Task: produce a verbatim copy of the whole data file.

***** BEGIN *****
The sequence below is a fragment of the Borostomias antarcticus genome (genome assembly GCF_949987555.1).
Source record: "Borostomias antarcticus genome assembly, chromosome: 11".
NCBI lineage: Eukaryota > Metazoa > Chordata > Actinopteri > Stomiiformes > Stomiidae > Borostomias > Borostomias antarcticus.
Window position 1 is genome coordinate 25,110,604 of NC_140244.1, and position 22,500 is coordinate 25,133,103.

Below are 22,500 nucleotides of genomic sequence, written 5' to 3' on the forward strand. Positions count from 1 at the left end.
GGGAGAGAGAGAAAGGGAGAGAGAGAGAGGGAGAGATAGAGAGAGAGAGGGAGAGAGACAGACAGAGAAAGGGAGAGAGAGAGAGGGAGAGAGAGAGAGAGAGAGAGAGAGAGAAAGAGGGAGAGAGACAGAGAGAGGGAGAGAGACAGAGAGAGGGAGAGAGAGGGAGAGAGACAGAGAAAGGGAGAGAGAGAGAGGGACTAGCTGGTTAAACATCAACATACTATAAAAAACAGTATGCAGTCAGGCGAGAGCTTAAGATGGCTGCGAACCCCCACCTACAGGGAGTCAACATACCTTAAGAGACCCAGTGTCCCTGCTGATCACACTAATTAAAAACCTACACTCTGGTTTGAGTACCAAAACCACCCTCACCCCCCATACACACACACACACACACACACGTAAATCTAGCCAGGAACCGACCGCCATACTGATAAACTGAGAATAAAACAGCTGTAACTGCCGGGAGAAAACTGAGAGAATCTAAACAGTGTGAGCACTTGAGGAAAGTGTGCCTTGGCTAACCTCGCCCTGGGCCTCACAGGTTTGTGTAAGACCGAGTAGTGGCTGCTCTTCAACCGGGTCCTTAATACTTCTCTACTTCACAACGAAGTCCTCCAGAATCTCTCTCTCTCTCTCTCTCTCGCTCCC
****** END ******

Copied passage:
The sequence below is a fragment of the Borostomias antarcticus genome (genome assembly GCF_949987555.1).
Source record: "Borostomias antarcticus genome assembly, chromosome: 11".
NCBI lineage: Eukaryota > Metazoa > Chordata > Actinopteri > Stomiiformes > Stomiidae > Borostomias > Borostomias antarcticus.
Window position 1 is genome coordinate 25,110,604 of NC_140244.1, and position 22,500 is coordinate 25,133,103.

Below are 22,500 nucleotides of genomic sequence, written 5' to 3' on the forward strand. Positions count from 1 at the left end.
GGGAGAGAGAGAAAGGGAGAGAGAGAGAGGGAGAGATAGAGAGAGAGAGGGAGAGAGACAGACAGAGAAAGGGAGAGAGAGAGAGGGAGAGAGAGAGAGAGAGAGAGAGAGAGAAAGAGGGAGAGAGACAGAGAGAGGGAGAGAGACAGAGAGAGGGAGAGAGAGGGAGAGAGACAGAGAAAGGGAGAGAGAGAGAGGGACTAGCTGGTTAAACATCAACATACTATAAAAAACAGTATGCAGTCAGGCGAGAGCTTAAGATGGCTGCGAACCCCCACCTACAGGGAGTCAACATACCTTAAGAGACCCAGTGTCCCTGCTGATCACACTAATTAAAAACCTACACTCTGGTTTGAGTACCAAAACCACCCTCACCCCCCATACACACACACACACACACACACGTAAATCTAGCCAGGAACCGACCGCCATACTGATAAACTGAGAATAAAACAGCTGTAACTGCCGGGAGAAAACTGAGAGAATCTAAACAGTGTGAGCACTTGAGGAAAGTGTGCCTTGGCTAACCTCGCCCTGGGCCTCACAGGTTTGTGTAAGACCGAGTAGTGGCTGCTCTTCAACCGGGTCCTTAATACTTCTCTACTTCACAACGAAGTCCTCCAGAATCTCTCTCTCTCTCTCTCTCTCGCTCCC